Howard, Everton out for legitimacy in FA Cup final against Chelsea
Everton's small but strong squad looks to win the FA Cup vs. Chelsea on Saturday
With U.S. national-team keeper Tim Howard in the back, Everton has been strong
FA Cup final also will be last of caretaker Guus Hiddink's time in charge of Chelsea
Everton goes into Saturday's FA Cup final as underdogs riding on a high. After claiming the scalps of two "Big Four" teams -- Manchester United and Liverpool -- en route to the final, it clinched fifth place in the Premier League for the second year running.
Can the Toffees add a third Big Four scalp by beating Chelsea? Manager David Moyes thinks the experience of playing 120 minutes and beating United at Wembley Stadium in the semifinals will prove invaluable: "The match against Manchester United was as close to a final as you can get," he told the BBC this week. "The players have learned from the surroundings there and what to expect on the day."
In Moyes, Everton has a manager with a burgeoning reputation. With a limited budget, he has transformed mid-table also-rans into an established top-six side. No wonder he's the bookmakers' favorite to replace Sir Alex Ferguson at Manchester United.
The FA Cup final is Everton's best chance of major silverware since 1995 and Moyes says this is the best Everton squad he has ever had, one in which the players favor the team over individual talent. That's a good quality, because Everton comes into the final shorthanded. Without their main creative force, Mikel Arteta, and main goal-scorer Yakubu Aiyegbeni for the majority of the season, the Toffeemen are also missing defender Phil Jagielka for the final.
Yet Everton's small squad continues to perform impressively. U.S. national-team keeper Tim Howard puts a large part of the success down to the team spirit and togetherness of the squad. "If someone came through these doors with a big price tag and a huge ego, they'd get laughed at," he told the BBC. "The guys are so down-to-earth. There are no jerks around the place, it's a fun place to come to work. You know people are going to put their heads down and put some hard work in."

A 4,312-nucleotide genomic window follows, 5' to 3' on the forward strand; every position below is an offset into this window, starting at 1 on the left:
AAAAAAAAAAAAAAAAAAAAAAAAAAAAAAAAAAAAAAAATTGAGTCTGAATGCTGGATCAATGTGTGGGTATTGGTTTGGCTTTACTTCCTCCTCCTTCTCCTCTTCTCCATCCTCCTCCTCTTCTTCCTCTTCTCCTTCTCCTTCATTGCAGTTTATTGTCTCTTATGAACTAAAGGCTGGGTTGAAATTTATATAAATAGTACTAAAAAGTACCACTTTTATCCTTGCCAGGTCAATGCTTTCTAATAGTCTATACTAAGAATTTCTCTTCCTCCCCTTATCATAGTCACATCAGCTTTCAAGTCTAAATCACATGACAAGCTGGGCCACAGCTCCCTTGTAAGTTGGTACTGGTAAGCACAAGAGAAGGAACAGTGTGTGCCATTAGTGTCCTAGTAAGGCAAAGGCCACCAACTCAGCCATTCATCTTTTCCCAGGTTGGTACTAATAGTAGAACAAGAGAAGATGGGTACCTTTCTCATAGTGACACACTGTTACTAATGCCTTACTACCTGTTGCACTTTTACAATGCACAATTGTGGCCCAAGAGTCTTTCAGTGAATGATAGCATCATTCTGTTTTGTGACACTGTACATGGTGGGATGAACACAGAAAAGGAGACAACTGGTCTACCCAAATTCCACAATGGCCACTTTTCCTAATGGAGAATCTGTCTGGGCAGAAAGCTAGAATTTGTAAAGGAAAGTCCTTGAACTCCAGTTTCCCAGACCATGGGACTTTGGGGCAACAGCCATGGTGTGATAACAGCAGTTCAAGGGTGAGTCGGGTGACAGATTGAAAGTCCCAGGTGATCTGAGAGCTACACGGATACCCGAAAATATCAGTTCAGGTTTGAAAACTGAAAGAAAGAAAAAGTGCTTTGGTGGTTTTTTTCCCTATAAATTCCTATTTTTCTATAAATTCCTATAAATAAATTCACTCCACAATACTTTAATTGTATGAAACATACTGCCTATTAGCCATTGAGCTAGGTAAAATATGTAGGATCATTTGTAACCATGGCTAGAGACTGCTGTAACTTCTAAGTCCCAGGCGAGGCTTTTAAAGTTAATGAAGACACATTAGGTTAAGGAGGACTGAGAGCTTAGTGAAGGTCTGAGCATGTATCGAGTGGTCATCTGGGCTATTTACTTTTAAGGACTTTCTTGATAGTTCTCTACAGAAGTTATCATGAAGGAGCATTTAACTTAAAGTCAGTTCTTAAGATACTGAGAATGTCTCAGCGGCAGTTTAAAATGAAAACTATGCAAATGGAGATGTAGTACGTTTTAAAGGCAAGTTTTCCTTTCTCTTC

In the other Wembley dugout will be the man in charge of a team full of high-priced players, and a few huge egos. Guus Hiddink has been on the receiving end of gushing praise from his own players and even the oppositions', having turned around Chelsea's season from one that was heading rapidly southward under Luiz Felipe Scolari. Locker-room unrest and fears of not qualifying for the Champions League are now in the distant past.
After the remarkable job the Dutchman has done at Chelsea, John Terry wants to win the trophy as a parting gift for Hiddink. "We all want him to stay -- the players and the fans," the Blues captain told The Guardian, "and it is a shame he is going, but there is only one way to send him off and that is by winning the trophy."
Everton's Tim Cahill, who played under Hiddink during the Dutchman's time as Australian national-team manager, told the BBC, "The caliber and stature of the man speaks for itself. I'm very thankful for what he did in the World Cup. He's honest, stamps his authority. None of his players get a chance to overpower him and you never know if you're going to be in the team or not."
Both teams are talking up their chances of success on Saturday, and both are desperate to win it. The evident tactical know-how of both managers will be tested to the full in what should be a fitting curtain call to the English season and a fitting swan song from English football (for now at least) for Hiddink.
Meanwhile, in Manchester, Team Limey was scouring the adverts in the local newsagent's window. Before deciding that "Honest Jim's Betting Helpline" and "For sale: Millennium Falcon (satellite dish missing)" were both life-enhancing, our beady eyes rested upon "Wanted: World-class midfield, call Old Trafford 0161-868-8000." Buoyed by the chap who sold us the Falcon -- having mistakenly left a one-armed Chewbacca inside -- we imagined making the call to Manchester United.